21 NATO Soldiers Injured by Kosovo SerbsWorld | November 24, 2011, Thursday // 17:03| views
NATO peacekeepers stay at a check point as Kosovo Serbs gather near a road barricade in the village of Zupce, Kosovo, 24 October 2011 EPA/BGNES
A total of 21 NATO peacekeepers in Kosovo have been injured in clashes with a crowd of ethnic Serbs in the northern part of the former Serbian province.
The KFOR troops got injured while trying to dismantle a roadblock in the northern Kosovo enclave populated by ethnic Serbs, DPA reported citing KFOR.
The incident comes amid heightened tensions in the Serb-dominated north of Serbia's former province, which is mostly populated by Albanians.
The soldiers took control over the roadblock and began dismantling it late Wednesday. But they withdrew Thursday under a hail of stones thrown by a crowd that continued to grow and approach ever closer, despite tear gas canisters lobbed their way.
KFOR command in Pristina said its soldiers withdrew to avoid an escalation and avoid serious injuries to either side. Nonetheless, KFOR reported 21 injuries sustained.
In recent months, Serbs have erected around 20 roadblocks in the north to prevent the government in Pristina from taking control over the borders to Serbia proper.
Albanians are a 90-per-cent majority in Kosovo. However, the Serbs fiercely resist any authority from Pristina and, nearly four years since Kosovo declared independence from Serbia, still consider Belgrade their capital.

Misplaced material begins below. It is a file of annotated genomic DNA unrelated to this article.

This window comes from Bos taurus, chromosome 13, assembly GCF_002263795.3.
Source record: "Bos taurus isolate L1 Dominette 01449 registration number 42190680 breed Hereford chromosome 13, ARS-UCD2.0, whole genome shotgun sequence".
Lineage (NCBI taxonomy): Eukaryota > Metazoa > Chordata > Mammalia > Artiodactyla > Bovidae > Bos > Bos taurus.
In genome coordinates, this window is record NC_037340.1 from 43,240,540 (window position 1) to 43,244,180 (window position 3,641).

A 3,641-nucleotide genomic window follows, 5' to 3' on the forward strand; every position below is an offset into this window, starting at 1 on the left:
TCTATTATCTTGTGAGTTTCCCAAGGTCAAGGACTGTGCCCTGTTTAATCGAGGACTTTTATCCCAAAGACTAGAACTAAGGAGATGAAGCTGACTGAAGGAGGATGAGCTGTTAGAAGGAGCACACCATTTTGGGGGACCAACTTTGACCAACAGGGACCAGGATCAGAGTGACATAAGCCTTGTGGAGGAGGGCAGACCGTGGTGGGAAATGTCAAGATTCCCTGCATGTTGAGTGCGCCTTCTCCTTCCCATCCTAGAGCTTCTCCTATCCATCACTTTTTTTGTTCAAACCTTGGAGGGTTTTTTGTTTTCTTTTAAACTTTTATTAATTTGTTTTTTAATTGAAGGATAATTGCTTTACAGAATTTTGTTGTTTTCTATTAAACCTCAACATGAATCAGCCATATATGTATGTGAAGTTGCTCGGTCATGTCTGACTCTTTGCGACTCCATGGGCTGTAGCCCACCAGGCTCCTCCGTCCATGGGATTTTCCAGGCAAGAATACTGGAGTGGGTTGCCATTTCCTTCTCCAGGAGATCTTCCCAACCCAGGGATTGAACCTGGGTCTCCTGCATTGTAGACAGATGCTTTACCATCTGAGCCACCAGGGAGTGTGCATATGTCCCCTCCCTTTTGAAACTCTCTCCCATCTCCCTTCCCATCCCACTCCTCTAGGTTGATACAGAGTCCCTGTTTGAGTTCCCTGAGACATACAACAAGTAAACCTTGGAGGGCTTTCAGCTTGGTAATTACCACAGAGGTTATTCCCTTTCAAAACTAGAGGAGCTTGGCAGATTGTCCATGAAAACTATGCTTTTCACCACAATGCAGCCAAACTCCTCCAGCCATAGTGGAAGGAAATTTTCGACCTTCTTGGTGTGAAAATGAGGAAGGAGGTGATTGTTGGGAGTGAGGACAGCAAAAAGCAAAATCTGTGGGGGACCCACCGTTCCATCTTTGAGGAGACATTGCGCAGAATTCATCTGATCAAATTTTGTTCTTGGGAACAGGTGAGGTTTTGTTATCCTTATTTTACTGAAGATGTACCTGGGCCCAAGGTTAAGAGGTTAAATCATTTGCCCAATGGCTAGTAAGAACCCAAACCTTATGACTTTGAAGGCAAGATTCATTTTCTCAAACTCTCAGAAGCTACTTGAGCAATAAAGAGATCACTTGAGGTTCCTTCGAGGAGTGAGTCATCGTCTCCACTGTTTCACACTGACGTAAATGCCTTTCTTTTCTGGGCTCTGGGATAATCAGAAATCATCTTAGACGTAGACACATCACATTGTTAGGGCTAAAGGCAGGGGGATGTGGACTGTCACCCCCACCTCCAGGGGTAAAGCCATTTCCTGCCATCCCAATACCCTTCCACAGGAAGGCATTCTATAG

In a tense cat-and-mouse game, KFOR has dismantled several roadblocks since the Serbs put them up at crossings in September 2011. The barricades have been renewed every time.
Serbia and Kosovo are holding negotiations under European Union auspices, with the aim of normalizing at least some areas of life that were disrupted by the 1999 conflict in Kosovo and its eventual declaration of independence nine years later.
Serbian leaders promised never to recognize Kosovo's independence and have backed their compatriots' resistance to Pristina's rule.
But now, as Serbia needs to improve relations with Kosovo in order to be recognized as an EU membership candidate, Serbs in northern Kosovo are refusing to comply with the agreements from the talks, saying even that would acknowledge Pristina's sovereignty.
DPA points out that the EU is due to decide on Serbia's status at a summit in Brussels on December 9. But the pro-EU sentiment in Serbia has sunk to a new low after the leading nations of the bloc demanded of Belgrade to normalize ties with Pristina.
With regular elections looming in Serbia within months, some leaders changed their position from pro-European to hardline nationalist.
The most prominent turnaround was made by the Deputy Premier and Interior Minister Ivica Dacic, who told Thursday's edition of the daily Press that a new war over Kosovo "cannot be ruled out."
Most analysts dismissed the remark as early campaigning for the large pool of nationalist votes in upcoming elections. Dacic leads the Socialist Party, a junior partner in Serbian President Boris Tadic's ruling coalition.
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